Authors
Christian Piller
University of York
Abstract
Two plausible claims seem to be inconsistent with each other. One is the idea that if one reasonably believes that one ought to fi, then indeed, on pain of acting irrationally, one ought to fi. The other is the view that we are fallible with respect to our beliefs about what we ought to do. Ewing’s Problem is how to react to this apparent inconsistency. I reject two easy ways out. One is Ewing’s own solution to his problem, which is to introduce two different notions of ought. The other is the view that Ewing’s Problem rests on a simple confusion regarding the scope of the ought-operator. Then, I discuss two hard ways out, which I label objectivism and subjectivism, and for which G.E. Moore and Bishop Butler are introduced as historical witnesses. These are hard ways out because both of these views have strong counterintuitive consequences. After explaining why Ewing’s Problem is so difficult, I show that there is conceptual room in-between Moore and Butler, but I remain sceptical whether Ewing’s Problem is solvable within a realist framework of normative facts.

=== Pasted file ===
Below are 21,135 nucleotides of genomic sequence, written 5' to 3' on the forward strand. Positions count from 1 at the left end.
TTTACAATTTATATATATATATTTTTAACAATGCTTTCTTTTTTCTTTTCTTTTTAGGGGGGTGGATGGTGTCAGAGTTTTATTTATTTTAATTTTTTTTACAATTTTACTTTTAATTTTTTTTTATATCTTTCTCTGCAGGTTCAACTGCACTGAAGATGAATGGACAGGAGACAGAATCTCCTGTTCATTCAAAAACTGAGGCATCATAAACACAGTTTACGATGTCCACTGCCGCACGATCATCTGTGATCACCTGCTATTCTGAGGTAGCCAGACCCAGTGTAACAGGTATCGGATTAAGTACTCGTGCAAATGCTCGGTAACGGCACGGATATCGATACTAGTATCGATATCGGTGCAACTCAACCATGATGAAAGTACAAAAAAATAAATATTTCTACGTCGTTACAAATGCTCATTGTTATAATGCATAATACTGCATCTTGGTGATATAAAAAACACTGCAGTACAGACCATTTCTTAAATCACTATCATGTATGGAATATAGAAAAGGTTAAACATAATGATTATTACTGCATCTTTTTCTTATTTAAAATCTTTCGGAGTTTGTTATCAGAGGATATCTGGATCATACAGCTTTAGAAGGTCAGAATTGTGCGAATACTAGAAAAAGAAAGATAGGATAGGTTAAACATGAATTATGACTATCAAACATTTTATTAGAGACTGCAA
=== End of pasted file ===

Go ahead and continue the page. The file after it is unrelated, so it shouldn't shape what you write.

Keywords rationality  normativity  fallibility  practical reasons  subjectivism  objectivism
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References found in this work BETA

Why Be Rational.Niko Kolodny - 2005 - Mind 114 (455):509-563.
Freedom of the Will and the Concept of a Person.Harry G. Frankfurt - 2003 - In Tim Crane & Katalin Farkas (eds.), Metaphysics: A Guide and Anthology. Oxford University Press.
Normative Requirements.John Broome - 1999 - Ratio 12 (4):398–419.
Reasons and Motivation.Derek Parfit - 1997 - Aristotelian Society Supplementary Volume 71 (1):99–130.

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